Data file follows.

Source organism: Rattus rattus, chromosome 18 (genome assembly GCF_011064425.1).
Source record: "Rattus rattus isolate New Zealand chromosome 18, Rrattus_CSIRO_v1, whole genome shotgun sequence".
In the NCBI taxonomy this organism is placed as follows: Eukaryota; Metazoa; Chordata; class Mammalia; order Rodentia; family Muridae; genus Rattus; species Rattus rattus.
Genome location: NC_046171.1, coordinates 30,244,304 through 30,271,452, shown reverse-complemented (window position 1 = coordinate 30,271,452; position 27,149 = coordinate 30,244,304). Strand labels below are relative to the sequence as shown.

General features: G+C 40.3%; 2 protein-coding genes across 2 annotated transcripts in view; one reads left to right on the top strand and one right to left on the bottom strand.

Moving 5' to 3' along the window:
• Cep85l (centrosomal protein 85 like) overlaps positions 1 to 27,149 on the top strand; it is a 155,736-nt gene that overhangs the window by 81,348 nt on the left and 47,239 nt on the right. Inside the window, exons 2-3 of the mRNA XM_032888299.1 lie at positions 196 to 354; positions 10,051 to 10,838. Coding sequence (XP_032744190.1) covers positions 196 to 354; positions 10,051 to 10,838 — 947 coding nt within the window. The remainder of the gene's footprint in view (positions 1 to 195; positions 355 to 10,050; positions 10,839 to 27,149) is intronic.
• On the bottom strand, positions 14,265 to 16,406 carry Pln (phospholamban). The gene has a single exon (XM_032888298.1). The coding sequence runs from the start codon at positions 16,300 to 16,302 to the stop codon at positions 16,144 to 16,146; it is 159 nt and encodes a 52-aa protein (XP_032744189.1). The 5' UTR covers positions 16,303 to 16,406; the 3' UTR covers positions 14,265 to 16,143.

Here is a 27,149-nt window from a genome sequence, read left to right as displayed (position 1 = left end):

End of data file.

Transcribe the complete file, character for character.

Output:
Source organism: Rattus rattus, chromosome 18 (genome assembly GCF_011064425.1).
Source record: "Rattus rattus isolate New Zealand chromosome 18, Rrattus_CSIRO_v1, whole genome shotgun sequence".
In the NCBI taxonomy this organism is placed as follows: Eukaryota; Metazoa; Chordata; class Mammalia; order Rodentia; family Muridae; genus Rattus; species Rattus rattus.
Genome location: NC_046171.1, coordinates 30,244,304 through 30,271,452, shown reverse-complemented (window position 1 = coordinate 30,271,452; position 27,149 = coordinate 30,244,304). Strand labels below are relative to the sequence as shown.

General features: G+C 40.3%; 2 protein-coding genes across 2 annotated transcripts in view; one reads left to right on the top strand and one right to left on the bottom strand.

Moving 5' to 3' along the window:
• Cep85l (centrosomal protein 85 like) overlaps positions 1 to 27,149 on the top strand; it is a 155,736-nt gene that overhangs the window by 81,348 nt on the left and 47,239 nt on the right. Inside the window, exons 2-3 of the mRNA XM_032888299.1 lie at positions 196 to 354; positions 10,051 to 10,838. Coding sequence (XP_032744190.1) covers positions 196 to 354; positions 10,051 to 10,838 — 947 coding nt within the window. The remainder of the gene's footprint in view (positions 1 to 195; positions 355 to 10,050; positions 10,839 to 27,149) is intronic.
• On the bottom strand, positions 14,265 to 16,406 carry Pln (phospholamban). The gene has a single exon (XM_032888298.1). The coding sequence runs from the start codon at positions 16,300 to 16,302 to the stop codon at positions 16,144 to 16,146; it is 159 nt and encodes a 52-aa protein (XP_032744189.1). The 5' UTR covers positions 16,303 to 16,406; the 3' UTR covers positions 14,265 to 16,143.

Here is a 27,149-nt window from a genome sequence, read left to right as displayed (position 1 = left end):